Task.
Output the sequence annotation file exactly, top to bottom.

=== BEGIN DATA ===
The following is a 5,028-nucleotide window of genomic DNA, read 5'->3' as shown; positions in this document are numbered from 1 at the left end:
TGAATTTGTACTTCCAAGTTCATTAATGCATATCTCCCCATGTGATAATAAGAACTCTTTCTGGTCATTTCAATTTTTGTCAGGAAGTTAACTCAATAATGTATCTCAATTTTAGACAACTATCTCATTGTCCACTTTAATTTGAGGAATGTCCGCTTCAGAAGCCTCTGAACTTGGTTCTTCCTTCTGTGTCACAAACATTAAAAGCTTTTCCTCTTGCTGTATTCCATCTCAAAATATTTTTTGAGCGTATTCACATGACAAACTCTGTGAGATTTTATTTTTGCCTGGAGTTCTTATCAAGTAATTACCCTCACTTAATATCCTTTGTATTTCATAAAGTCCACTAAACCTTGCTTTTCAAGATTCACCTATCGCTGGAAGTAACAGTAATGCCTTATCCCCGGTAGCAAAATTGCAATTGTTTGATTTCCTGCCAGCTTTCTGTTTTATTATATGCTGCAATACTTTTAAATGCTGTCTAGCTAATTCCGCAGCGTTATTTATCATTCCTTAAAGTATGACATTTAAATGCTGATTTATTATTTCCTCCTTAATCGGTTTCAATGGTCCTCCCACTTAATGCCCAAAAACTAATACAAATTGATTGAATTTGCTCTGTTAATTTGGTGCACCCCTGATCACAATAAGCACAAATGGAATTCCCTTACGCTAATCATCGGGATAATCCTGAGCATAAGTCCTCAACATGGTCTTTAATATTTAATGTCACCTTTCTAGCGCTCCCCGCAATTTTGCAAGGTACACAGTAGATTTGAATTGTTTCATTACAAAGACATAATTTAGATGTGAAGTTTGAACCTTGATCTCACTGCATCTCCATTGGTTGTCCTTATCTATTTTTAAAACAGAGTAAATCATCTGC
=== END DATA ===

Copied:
The following is a 5,028-nucleotide window of genomic DNA, read 5'->3' as shown; positions in this document are numbered from 1 at the left end:
TGAATTTGTACTTCCAAGTTCATTAATGCATATCTCCCCATGTGATAATAAGAACTCTTTCTGGTCATTTCAATTTTTGTCAGGAAGTTAACTCAATAATGTATCTCAATTTTAGACAACTATCTCATTGTCCACTTTAATTTGAGGAATGTCCGCTTCAGAAGCCTCTGAACTTGGTTCTTCCTTCTGTGTCACAAACATTAAAAGCTTTTCCTCTTGCTGTATTCCATCTCAAAATATTTTTTGAGCGTATTCACATGACAAACTCTGTGAGATTTTATTTTTGCCTGGAGTTCTTATCAAGTAATTACCCTCACTTAATATCCTTTGTATTTCATAAAGTCCACTAAACCTTGCTTTTCAAGATTCACCTATCGCTGGAAGTAACAGTAATGCCTTATCCCCGGTAGCAAAATTGCAATTGTTTGATTTCCTGCCAGCTTTCTGTTTTATTATATGCTGCAATACTTTTAAATGCTGTCTAGCTAATTCCGCAGCGTTATTTATCATTCCTTAAAGTATGACATTTAAATGCTGATTTATTATTTCCTCCTTAATCGGTTTCAATGGTCCTCCCACTTAATGCCCAAAAACTAATACAAATTGATTGAATTTGCTCTGTTAATTTGGTGCACCCCTGATCACAATAAGCACAAATGGAATTCCCTTACGCTAATCATCGGGATAATCCTGAGCATAAGTCCTCAACATGGTCTTTAATATTTAATGTCACCTTTCTAGCGCTCCCCGCAATTTTGCAAGGTACACAGTAGATTTGAATTGTTTCATTACAAAGACATAATTTAGATGTGAAGTTTGAACCTTGATCTCACTGCATCTCCATTGGTTGTCCTTATCTATTTTTAAAACAGAGTAAATCATCTGC